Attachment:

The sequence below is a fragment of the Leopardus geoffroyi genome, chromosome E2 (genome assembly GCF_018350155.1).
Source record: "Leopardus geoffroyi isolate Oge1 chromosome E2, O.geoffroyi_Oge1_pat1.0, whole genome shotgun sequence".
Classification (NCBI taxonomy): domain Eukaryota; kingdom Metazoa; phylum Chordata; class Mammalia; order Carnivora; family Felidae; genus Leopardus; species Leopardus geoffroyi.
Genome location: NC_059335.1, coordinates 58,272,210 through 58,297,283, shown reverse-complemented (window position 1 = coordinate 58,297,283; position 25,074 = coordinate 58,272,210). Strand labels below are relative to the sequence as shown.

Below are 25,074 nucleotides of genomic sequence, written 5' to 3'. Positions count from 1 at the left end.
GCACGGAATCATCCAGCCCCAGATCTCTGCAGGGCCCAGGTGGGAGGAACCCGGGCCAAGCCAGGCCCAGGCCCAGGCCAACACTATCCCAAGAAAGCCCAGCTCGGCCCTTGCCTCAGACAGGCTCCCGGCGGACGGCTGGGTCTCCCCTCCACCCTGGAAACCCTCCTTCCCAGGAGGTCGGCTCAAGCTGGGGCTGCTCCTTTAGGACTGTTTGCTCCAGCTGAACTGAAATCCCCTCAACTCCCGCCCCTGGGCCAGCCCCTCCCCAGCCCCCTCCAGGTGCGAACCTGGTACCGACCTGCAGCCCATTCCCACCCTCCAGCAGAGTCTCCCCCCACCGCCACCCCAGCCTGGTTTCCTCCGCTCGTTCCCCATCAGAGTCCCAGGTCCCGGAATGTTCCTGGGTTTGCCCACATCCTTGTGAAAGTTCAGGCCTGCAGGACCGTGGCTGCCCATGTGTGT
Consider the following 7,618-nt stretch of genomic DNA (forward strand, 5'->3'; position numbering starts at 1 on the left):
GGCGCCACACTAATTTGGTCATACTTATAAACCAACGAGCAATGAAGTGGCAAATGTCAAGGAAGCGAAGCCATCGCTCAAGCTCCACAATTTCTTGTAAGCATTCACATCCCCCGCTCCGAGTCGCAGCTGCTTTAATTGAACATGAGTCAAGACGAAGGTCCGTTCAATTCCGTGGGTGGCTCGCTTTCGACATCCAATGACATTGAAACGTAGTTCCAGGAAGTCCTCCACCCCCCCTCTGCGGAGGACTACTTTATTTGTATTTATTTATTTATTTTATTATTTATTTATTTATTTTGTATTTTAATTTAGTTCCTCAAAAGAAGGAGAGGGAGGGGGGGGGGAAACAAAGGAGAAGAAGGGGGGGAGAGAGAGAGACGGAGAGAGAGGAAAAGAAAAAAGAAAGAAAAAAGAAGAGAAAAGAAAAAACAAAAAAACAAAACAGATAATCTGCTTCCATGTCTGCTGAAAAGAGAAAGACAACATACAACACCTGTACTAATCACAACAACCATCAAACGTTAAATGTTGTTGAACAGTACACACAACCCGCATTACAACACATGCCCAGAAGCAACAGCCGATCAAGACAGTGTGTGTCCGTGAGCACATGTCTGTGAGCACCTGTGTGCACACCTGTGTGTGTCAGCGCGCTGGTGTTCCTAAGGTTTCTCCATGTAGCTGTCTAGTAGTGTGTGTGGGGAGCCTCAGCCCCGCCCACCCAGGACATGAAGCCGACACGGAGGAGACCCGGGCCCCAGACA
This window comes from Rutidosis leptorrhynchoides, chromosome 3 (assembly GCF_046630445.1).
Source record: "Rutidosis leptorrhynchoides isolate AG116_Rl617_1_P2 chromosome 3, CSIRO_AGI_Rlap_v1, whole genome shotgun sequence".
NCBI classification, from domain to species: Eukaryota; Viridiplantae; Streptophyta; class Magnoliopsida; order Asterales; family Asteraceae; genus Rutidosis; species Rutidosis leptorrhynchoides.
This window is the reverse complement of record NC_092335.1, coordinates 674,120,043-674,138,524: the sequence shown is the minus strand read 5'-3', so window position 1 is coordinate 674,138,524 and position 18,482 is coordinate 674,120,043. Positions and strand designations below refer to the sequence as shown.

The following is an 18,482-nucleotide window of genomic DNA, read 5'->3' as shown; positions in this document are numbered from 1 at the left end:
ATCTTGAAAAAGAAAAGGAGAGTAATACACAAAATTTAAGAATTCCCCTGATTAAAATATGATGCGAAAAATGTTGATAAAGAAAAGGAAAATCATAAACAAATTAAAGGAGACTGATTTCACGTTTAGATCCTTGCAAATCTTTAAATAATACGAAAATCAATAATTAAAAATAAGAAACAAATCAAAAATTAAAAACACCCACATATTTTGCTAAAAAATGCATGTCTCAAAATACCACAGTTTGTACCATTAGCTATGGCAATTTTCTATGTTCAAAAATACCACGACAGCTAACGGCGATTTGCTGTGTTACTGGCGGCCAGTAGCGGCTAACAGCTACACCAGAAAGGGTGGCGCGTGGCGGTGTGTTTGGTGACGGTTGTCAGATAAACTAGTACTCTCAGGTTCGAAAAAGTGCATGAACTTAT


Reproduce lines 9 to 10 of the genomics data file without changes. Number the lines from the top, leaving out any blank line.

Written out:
This window comes from Rutidosis leptorrhynchoides, chromosome 3 (assembly GCF_046630445.1).
Source record: "Rutidosis leptorrhynchoides isolate AG116_Rl617_1_P2 chromosome 3, CSIRO_AGI_Rlap_v1, whole genome shotgun sequence".